With contributions from Laura Neilson
Autos, art and transit collide when Robin Rhode's painting made using BMWs as paintbrushes and four of BMW's iconic "Art Cars" are put on show at Grand Central Terminal starting tomorrow.
The project dates back to 1975 when French race car driver and art collector Hervé Poulain dreamed it up and commissioned his friend Alexander Calder to reconceive his race car as a work of art. Since then, the auto company has commissioned 16 artists to give their cars the not-so-typical paint job, including David Hockney, Jenny Holzer and, most recently, Olafur Eliasson. Of the four cars on display by Roy Lichtenstein, Robert Rauschenberg and Frank Stella and Andy Warhol, Rauschenberg's is particularly striking for his adaptation of other artist's works, which he processed by means of photographic techniques and projected onto the car. For example, on the left side of the car, we see Bronzino's "Portrait of a Young Man" and on the right side a painting by Jean Auguste Dominique Ingres. "I think mobile museums would be a good idea. This car is the fulfillment of my dream,â said Rauschenberg of his completed design.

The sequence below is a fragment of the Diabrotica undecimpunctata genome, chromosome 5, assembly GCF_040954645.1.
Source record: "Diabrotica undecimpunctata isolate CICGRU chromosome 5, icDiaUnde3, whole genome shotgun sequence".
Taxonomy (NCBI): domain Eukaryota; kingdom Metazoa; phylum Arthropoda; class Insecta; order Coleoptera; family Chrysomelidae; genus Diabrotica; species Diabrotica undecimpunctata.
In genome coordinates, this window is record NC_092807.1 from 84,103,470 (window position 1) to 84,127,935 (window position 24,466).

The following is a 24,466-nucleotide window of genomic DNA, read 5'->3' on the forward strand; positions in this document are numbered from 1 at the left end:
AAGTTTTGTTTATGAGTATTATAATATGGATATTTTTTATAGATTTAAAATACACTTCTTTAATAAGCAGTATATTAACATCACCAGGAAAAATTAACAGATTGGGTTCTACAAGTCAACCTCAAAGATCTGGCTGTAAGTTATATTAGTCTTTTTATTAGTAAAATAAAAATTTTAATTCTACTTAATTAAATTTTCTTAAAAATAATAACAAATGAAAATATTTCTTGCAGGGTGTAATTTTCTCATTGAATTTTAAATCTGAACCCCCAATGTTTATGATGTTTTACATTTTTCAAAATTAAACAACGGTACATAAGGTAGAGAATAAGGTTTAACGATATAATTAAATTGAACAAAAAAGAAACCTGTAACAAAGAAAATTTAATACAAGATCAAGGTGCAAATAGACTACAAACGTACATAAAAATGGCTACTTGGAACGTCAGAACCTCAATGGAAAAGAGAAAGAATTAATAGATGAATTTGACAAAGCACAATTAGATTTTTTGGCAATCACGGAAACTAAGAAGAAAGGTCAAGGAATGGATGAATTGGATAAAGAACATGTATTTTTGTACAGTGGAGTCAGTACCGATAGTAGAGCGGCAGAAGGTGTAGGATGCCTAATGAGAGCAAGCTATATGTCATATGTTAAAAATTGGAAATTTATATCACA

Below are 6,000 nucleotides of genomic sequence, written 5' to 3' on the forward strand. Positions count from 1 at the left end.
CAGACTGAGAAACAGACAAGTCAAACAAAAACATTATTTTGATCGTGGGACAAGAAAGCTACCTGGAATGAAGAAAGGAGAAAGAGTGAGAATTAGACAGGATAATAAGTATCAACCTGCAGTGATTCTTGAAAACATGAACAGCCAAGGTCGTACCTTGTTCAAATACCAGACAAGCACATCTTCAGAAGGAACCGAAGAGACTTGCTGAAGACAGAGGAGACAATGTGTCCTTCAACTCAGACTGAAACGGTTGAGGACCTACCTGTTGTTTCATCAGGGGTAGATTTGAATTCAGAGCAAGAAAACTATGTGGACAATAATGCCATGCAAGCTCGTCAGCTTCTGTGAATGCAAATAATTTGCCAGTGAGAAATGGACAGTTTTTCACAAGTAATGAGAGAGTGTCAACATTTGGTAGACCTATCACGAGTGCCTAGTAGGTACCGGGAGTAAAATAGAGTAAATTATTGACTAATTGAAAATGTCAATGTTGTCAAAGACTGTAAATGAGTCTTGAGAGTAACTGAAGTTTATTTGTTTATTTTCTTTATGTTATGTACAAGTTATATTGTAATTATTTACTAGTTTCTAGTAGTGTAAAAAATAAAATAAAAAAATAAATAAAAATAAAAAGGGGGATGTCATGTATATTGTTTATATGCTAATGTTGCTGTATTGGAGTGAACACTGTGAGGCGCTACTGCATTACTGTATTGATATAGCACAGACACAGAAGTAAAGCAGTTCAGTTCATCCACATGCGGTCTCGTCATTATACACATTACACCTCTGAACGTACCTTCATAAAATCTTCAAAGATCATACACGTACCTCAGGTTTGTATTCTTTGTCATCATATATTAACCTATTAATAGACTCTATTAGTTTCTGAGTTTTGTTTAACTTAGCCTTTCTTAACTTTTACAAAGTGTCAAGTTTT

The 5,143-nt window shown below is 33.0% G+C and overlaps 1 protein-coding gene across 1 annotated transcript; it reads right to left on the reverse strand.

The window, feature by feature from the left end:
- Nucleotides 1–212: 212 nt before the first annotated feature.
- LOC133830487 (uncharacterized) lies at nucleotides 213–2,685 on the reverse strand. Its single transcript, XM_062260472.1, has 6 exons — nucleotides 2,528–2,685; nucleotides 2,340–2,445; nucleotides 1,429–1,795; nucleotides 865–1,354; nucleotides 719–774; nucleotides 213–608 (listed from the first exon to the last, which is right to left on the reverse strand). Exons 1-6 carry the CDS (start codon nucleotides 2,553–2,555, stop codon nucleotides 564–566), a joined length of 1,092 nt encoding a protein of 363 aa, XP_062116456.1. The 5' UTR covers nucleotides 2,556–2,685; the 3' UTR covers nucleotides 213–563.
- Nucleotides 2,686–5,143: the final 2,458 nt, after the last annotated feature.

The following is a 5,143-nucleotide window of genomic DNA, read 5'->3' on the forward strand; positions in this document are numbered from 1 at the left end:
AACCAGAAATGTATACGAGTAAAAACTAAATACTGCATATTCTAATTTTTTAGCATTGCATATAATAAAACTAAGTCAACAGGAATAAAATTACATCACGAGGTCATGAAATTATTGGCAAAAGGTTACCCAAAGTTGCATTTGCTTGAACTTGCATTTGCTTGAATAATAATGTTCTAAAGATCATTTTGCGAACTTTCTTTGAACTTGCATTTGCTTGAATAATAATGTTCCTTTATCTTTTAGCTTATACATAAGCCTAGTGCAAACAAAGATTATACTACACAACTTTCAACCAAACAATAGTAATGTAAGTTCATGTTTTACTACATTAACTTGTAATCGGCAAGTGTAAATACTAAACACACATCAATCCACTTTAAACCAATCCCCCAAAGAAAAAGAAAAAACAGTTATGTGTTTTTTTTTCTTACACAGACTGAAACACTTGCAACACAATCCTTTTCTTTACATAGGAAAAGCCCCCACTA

A second part of the exhibition will include a 30-foot by 40-foot canvas by contemporary artist Robin Rhode, who used a 2009 BMW Z4 Roadster as his paintbrush—literally. Rhode mounted paint dispensers behind the roadster's wheels and choreographed the car's movement and paint dispersal with a remote control from a 30-foot tower overlooking the project. In addition to the actual canvas, video footage of the auto in motion will be part of the installation. Check out the video below for a sample.
Click here to view all 16 art cars.